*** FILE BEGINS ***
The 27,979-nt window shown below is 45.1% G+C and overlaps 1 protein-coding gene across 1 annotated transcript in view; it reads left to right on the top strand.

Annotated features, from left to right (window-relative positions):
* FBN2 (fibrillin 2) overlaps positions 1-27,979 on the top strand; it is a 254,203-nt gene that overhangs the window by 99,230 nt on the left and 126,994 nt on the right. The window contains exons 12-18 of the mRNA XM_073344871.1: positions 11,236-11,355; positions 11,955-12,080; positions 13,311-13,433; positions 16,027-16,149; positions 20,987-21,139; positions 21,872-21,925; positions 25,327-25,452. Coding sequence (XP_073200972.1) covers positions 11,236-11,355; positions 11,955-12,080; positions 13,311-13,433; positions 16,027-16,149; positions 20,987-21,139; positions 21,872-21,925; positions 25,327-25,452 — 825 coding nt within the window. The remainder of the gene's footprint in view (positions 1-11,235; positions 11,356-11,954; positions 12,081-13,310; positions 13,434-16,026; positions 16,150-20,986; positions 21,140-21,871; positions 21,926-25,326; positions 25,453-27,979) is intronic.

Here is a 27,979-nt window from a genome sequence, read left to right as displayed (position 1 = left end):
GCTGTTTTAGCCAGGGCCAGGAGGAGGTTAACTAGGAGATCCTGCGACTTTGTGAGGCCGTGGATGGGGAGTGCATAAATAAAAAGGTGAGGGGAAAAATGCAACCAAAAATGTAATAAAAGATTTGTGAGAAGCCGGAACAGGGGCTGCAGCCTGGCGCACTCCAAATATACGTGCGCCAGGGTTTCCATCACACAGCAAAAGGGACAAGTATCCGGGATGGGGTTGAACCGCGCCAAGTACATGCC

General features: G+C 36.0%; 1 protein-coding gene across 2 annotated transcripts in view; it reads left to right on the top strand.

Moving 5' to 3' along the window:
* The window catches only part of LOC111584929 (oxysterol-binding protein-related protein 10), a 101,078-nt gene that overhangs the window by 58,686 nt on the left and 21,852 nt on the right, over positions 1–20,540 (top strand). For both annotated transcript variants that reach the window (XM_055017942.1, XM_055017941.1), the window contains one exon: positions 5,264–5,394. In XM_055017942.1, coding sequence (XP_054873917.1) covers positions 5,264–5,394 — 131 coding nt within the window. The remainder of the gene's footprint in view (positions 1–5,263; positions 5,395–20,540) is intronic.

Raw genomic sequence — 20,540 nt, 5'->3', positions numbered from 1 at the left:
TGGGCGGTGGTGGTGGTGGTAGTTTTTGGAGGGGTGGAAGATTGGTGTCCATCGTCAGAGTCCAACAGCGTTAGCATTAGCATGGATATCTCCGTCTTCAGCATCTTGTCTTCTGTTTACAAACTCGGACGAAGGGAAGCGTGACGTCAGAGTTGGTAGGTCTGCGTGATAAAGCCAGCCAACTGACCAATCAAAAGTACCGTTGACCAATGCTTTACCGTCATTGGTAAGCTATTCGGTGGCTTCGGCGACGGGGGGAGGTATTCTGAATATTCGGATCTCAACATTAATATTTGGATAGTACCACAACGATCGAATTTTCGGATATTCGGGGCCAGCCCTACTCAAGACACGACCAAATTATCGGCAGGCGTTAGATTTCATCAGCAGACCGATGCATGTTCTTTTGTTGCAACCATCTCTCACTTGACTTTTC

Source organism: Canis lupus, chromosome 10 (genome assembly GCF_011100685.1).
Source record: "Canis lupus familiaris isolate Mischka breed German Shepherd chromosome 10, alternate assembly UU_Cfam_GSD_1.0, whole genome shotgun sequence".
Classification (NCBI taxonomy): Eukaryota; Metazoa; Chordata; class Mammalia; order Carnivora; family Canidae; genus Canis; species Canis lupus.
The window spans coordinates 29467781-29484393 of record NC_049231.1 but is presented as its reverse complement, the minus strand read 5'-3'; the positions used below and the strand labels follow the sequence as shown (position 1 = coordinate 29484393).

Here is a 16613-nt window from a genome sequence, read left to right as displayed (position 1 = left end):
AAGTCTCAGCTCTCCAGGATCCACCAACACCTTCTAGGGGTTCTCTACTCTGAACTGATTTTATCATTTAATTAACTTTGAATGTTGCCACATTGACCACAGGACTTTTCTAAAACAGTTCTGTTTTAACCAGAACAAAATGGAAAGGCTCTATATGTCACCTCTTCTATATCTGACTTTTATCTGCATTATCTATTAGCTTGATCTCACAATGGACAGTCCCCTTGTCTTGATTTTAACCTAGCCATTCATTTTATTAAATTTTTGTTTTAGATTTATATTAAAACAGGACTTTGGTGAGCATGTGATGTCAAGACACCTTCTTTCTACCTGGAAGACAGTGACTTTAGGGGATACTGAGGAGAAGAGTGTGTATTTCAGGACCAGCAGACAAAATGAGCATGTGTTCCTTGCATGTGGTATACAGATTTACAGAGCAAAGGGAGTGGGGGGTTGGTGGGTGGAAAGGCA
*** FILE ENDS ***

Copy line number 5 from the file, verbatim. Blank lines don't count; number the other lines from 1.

GCTGTTTTAGCCAGGGCCAGGAGGAGGTTAACTAGGAGATCCTGCGACTTTGTGAGGCCGTGGATGGGGAGTGCATAAATAAAAAGGTGAGGGGAAAAATGCAACCAAAAATGTAATAAAAGATTTGTGAGAAGCCGGAACAGGGGCTGCAGCCTGGCGCACTCCAAATATACGTGCGCCAGGGTTTCCATCACACAGCAAAAGGGACAAGTATCCGGGATGGGGTTGAACCGCGCCAAGTACATGCC